Academic journal article National Institute Economic Review

As Good as It Gets? the UK Labour Market in Recession and Recovery

Academic journal article National Institute Economic Review

As Good as It Gets? the UK Labour Market in Recession and Recovery

Article excerpt

Labour markets, both in the UK and internationally, have surprised both in recession and recovery. Contrary to the prior literature summarised in OECD (1994) that argued that unemployment was caused by the levels of unemployment benefits, job protection and other labour market factors including high levels of union density, unemployment grew most in countries a) with large financial sectors (the UK and the USA); b) that had house price bubbles (e.g. Ireland, Latvia, Spain, the UK and the USA); c) that had low levels of job protection and unions (the UK and the USA). By contrast, countries with high levels of job protection and high levels of union bargaining coverage have had relatively small rises in unemployment (e.g. Germany and Austria). (1) The prior literature on the causes of unemployment essentially has nothing to say about this crisis.

In the UK, unemployment did not rise nearly as fast as I, or others, had expected, based upon past performance of the UK labour market and the scale of the shock; and, since a modest recovery began in 2013, it has fallen considerably faster than expected. Overall employment growth has also been healthy and the employment rate is now back to roughly the 2003-7 level, although growth now appears to be flattening off.

Figure 1 plots annual unemployment rates using data from the ONS from 1984 and from 1963-83 using data from the CEP-OECD Institutions Dataset (Nickell, 2006). In the recessions of the 1980s and 1990s when unemployment rates hit double digits, this time, the peak was 8.0 per cent at the start of 2010 when there were just over 2.5 million unemployed.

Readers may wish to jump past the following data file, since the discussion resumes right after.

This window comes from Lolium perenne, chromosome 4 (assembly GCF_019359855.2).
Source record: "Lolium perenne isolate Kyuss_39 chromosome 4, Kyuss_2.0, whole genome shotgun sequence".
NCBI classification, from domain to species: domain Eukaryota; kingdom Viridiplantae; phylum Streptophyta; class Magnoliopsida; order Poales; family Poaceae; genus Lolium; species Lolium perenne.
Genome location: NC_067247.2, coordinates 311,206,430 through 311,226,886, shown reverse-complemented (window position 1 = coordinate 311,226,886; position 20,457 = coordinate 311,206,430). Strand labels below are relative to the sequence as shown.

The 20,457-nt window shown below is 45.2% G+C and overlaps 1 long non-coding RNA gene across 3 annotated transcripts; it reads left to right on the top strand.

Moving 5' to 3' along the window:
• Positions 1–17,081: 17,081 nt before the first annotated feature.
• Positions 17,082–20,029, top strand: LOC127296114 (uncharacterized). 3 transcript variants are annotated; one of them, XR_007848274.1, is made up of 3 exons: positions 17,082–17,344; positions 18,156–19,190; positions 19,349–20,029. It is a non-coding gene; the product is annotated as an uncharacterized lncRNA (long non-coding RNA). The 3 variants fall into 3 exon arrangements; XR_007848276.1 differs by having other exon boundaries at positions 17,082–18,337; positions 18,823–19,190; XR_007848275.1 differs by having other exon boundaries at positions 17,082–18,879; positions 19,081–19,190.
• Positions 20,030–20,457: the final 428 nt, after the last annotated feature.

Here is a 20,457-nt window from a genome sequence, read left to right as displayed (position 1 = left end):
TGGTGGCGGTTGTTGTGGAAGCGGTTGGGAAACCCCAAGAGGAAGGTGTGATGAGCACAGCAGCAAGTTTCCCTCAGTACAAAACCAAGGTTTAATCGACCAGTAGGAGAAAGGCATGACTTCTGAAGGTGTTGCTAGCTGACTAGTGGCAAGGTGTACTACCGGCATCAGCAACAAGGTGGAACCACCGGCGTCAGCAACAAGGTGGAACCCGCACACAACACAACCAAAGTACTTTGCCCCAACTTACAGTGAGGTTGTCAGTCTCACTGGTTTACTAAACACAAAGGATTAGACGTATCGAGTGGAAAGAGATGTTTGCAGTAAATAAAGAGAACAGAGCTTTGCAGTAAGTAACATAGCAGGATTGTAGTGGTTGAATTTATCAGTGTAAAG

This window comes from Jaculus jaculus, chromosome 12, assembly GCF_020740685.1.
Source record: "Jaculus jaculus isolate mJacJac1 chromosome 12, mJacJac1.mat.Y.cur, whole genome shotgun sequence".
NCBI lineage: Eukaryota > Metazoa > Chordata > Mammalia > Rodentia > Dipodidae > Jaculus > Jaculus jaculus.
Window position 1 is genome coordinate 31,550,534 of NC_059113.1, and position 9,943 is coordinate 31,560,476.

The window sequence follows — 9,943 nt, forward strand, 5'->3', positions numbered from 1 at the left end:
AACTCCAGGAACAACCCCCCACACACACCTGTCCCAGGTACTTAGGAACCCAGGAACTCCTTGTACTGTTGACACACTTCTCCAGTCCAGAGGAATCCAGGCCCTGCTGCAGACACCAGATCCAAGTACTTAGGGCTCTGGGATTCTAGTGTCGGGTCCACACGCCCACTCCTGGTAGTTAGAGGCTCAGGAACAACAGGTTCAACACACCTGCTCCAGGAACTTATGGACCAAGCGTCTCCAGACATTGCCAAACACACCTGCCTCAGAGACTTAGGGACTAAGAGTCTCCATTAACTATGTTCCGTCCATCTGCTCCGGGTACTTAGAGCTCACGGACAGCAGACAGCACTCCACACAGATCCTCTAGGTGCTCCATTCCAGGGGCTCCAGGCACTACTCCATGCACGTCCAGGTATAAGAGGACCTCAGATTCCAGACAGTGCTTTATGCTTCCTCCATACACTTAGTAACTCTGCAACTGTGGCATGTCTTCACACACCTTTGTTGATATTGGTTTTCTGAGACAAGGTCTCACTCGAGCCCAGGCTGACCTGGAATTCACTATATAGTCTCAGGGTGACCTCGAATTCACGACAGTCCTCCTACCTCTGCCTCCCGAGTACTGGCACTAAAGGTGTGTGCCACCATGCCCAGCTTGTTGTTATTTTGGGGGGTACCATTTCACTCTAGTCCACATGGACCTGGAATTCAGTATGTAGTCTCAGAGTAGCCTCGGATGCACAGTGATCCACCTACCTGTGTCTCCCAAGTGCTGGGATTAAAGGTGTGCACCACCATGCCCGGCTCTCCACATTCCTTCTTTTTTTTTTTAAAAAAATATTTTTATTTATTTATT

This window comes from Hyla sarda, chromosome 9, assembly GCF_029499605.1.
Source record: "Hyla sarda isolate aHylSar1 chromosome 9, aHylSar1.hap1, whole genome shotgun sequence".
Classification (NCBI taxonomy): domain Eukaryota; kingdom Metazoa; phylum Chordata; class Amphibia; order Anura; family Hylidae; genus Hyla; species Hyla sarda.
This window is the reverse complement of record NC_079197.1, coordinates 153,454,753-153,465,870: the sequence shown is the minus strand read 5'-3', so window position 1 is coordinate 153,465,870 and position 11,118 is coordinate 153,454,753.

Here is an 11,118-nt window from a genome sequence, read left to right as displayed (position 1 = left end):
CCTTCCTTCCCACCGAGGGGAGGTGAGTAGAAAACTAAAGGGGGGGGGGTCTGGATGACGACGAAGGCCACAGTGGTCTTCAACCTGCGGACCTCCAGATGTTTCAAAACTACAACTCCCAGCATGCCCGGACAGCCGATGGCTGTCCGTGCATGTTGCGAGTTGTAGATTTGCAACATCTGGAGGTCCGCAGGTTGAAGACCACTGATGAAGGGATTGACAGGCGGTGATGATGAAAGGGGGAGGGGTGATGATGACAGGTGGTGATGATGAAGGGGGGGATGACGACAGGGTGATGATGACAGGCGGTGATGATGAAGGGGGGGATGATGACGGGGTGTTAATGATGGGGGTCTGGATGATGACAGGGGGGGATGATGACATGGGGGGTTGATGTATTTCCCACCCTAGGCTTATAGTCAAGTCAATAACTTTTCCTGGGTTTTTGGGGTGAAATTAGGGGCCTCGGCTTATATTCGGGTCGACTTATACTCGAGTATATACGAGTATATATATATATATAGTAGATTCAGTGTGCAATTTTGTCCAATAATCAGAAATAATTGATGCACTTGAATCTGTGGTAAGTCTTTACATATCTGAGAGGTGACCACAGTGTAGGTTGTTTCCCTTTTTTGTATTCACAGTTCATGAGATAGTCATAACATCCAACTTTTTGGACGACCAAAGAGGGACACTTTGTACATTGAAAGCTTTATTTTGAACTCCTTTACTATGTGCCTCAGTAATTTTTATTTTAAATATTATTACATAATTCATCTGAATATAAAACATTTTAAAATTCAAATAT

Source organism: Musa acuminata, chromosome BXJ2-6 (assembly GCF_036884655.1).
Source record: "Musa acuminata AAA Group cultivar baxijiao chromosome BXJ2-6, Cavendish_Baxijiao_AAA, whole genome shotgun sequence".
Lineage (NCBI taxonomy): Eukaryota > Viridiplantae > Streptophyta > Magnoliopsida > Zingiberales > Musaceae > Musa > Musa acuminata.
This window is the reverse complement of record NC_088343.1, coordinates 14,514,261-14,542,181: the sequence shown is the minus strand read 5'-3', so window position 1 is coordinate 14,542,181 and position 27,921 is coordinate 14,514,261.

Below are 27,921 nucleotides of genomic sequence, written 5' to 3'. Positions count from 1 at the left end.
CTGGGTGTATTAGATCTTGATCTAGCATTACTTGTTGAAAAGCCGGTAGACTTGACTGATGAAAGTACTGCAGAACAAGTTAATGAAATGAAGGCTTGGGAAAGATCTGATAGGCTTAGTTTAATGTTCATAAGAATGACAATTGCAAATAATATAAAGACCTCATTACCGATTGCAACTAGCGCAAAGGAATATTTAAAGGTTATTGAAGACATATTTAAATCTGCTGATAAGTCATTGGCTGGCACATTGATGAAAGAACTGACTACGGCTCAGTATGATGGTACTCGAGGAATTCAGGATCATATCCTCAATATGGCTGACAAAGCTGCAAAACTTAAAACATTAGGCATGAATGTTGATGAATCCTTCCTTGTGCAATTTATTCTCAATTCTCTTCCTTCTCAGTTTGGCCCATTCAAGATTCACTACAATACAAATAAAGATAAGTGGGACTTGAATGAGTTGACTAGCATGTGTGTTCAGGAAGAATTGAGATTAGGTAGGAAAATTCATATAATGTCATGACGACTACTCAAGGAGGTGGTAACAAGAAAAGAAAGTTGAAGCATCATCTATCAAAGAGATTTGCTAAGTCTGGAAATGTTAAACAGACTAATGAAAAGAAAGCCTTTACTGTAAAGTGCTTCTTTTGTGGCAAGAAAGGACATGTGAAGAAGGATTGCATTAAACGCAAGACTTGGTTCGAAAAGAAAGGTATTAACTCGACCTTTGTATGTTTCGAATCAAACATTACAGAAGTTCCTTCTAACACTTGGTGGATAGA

This relatively positive experience reflected both sustained structural improvements in the functioning of the labour market over the past 30 years, and a sensible macroeconomic response to the financial crisis: interest rates were cut to the zero lower bound, the Monetary Policy Committee undertook a total of 375bn [pounds sterling] of quantitative easing (QE) and the Labour Government introduced a huge fiscal stimulus.

The flipside of the employment numbers has been the astonishing, and virtually unprecedented, fall in real wages. This implies that while the unemployment (or employment) rate might have been a sufficient statistic to summarise the level of labour market slack before the Great Recession, that is no longer true post 2008. That arises because of the increase in underemployment levels to unprecedented levels, which combined with the unemployment rate keeps wage pressure down.

Table 1 reports the main labour market quantities and rates at the start of the recession in January 2008, May 2010 when the coalition took office, and the most recent data available at the time of writing for September 2014. (2) I also report wages according to the national statistics, the monthly Average Weekly Earnings (AWE); the quarterly Labour Force Survey (LFS) and the Annual Survey of Hours and Earnings (ASHE). Index numbers for the two main inflation indicators, the CPI and the RPI are also shown. In the final two columns I report percentage changes.

A number of points stand out.

* There has been a sharp increase in the size of the 16+ population, up 5.3 per cent since 2008 and 3.2 per cent under the coalition.

* Employment has risen 5.4 per cent since May 2010 but the employment rate, where the 16+ population is used as a denominator, is still below pre-crisis. While the number of people in work is at record levels, so far this simply reflects population growth.

* Self-employment numbers have risen by nearly 600,000 since May 2010 to 14.7 per cent of total employment. The wage data exclude the self-employed. The latest Family Resources Survey shows that real median weekly earnings of the self-employed are down 22 per cent between 2008/9 and 2012/13 and down from 236 [pounds sterling] to 207 [pounds sterling] or 12 per cent on the latest year. (3) So while the self-employed are a heterogeneous group, the sharp fall in average self-employment earnings suggests that much new self-employment is low paid/ low productivity. …

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